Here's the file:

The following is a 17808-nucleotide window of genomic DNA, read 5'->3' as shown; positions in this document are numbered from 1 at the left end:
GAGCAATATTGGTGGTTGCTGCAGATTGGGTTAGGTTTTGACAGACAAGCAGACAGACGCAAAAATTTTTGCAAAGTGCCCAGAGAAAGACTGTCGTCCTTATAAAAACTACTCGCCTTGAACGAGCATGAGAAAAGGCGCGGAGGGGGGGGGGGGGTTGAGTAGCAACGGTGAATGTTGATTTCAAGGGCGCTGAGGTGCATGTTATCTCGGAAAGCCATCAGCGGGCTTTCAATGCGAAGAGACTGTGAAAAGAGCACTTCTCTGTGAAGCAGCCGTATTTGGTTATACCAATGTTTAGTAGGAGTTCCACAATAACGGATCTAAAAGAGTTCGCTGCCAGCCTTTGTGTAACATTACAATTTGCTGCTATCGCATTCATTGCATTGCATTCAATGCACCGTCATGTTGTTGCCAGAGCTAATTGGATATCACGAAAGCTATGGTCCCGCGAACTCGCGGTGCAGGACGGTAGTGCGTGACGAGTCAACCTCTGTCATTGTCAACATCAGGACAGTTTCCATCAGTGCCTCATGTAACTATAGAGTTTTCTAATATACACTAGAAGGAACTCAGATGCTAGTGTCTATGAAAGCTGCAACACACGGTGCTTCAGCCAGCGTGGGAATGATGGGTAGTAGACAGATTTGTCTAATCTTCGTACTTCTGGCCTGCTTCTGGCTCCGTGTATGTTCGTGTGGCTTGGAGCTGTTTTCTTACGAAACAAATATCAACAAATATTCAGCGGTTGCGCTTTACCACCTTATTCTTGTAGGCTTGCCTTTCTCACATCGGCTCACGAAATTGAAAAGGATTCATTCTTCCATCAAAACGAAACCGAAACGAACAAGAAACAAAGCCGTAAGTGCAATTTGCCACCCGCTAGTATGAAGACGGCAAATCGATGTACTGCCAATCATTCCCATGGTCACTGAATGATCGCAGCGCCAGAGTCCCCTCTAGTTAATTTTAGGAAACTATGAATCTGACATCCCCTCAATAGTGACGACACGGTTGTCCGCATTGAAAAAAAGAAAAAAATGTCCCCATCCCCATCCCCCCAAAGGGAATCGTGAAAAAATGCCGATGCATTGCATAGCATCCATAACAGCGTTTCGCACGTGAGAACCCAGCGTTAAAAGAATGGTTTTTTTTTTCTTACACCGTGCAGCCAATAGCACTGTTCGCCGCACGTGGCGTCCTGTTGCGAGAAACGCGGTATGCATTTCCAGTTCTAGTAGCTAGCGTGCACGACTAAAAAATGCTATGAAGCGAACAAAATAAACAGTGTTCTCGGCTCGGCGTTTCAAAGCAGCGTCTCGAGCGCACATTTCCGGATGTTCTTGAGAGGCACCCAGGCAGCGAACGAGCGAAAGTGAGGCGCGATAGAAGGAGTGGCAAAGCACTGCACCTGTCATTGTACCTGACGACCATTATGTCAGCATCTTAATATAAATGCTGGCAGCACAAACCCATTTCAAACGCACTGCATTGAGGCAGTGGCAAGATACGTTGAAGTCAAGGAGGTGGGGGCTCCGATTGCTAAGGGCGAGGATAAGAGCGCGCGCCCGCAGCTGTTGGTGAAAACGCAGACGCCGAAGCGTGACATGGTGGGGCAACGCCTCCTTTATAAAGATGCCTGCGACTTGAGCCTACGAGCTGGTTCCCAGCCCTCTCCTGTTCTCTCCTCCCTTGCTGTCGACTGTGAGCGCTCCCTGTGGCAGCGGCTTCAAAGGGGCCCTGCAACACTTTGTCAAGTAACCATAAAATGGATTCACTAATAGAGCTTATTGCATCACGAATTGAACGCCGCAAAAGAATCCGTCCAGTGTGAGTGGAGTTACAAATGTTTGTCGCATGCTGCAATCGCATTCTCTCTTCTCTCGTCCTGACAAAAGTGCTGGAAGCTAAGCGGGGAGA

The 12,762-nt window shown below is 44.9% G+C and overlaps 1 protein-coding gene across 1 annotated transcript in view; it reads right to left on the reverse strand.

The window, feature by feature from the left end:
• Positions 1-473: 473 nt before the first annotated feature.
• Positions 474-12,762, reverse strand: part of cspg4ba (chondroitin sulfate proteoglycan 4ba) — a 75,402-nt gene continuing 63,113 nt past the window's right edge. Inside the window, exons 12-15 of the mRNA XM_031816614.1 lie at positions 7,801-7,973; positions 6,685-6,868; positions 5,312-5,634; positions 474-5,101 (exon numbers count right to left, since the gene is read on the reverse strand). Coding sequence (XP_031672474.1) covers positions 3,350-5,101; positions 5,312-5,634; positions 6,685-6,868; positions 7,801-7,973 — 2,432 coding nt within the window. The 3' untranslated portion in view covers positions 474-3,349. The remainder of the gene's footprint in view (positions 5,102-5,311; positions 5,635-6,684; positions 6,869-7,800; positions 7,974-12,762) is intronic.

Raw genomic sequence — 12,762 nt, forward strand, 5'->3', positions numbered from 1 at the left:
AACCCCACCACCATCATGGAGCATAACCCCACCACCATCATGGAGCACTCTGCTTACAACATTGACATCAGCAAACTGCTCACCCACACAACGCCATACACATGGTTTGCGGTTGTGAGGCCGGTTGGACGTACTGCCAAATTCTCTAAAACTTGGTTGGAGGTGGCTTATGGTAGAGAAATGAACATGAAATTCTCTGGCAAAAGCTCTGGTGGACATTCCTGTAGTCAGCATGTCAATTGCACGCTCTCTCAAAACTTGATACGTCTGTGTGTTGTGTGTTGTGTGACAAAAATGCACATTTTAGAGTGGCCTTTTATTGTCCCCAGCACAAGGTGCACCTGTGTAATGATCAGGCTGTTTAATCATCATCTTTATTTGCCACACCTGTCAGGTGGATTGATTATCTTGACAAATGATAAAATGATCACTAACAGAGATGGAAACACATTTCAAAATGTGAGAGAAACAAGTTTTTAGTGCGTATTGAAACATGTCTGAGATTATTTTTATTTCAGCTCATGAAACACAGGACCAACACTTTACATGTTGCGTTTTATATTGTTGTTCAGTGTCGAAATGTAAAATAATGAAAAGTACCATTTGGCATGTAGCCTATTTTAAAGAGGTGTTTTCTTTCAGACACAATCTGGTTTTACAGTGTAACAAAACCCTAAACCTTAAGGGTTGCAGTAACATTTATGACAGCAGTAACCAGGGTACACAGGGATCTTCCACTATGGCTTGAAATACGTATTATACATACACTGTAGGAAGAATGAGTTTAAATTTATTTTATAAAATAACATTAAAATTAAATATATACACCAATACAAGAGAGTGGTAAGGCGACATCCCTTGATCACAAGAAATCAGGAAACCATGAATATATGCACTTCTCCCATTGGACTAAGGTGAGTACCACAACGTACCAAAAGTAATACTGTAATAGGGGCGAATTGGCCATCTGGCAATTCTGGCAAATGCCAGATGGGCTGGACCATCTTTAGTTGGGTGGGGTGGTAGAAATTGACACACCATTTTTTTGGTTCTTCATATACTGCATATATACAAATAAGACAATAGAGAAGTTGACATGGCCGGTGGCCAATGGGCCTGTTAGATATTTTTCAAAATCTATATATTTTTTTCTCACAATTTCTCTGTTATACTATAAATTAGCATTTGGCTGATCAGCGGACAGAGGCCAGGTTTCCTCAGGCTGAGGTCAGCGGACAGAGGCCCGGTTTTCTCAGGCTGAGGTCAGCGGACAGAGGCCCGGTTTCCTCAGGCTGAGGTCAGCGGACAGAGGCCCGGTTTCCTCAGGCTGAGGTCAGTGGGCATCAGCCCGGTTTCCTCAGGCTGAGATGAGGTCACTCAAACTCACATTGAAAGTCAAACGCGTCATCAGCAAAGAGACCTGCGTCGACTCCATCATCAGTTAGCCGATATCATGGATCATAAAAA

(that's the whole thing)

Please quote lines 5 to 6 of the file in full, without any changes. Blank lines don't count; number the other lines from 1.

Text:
• Positions 1-473: 473 nt before the first annotated feature.
• Positions 474-12,762, reverse strand: part of cspg4ba (chondroitin sulfate proteoglycan 4ba) — a 75,402-nt gene continuing 63,113 nt past the window's right edge. Inside the window, exons 12-15 of the mRNA XM_031816614.1 lie at positions 7,801-7,973; positions 6,685-6,868; positions 5,312-5,634; positions 474-5,101 (exon numbers count right to left, since the gene is read on the reverse strand). Coding sequence (XP_031672474.1) covers positions 3,350-5,101; positions 5,312-5,634; positions 6,685-6,868; positions 7,801-7,973 — 2,432 coding nt within the window. The 3' untranslated portion in view covers positions 474-3,349. The remainder of the gene's footprint in view (positions 5,102-5,311; positions 5,635-6,684; positions 6,869-7,800; positions 7,974-12,762) is intronic.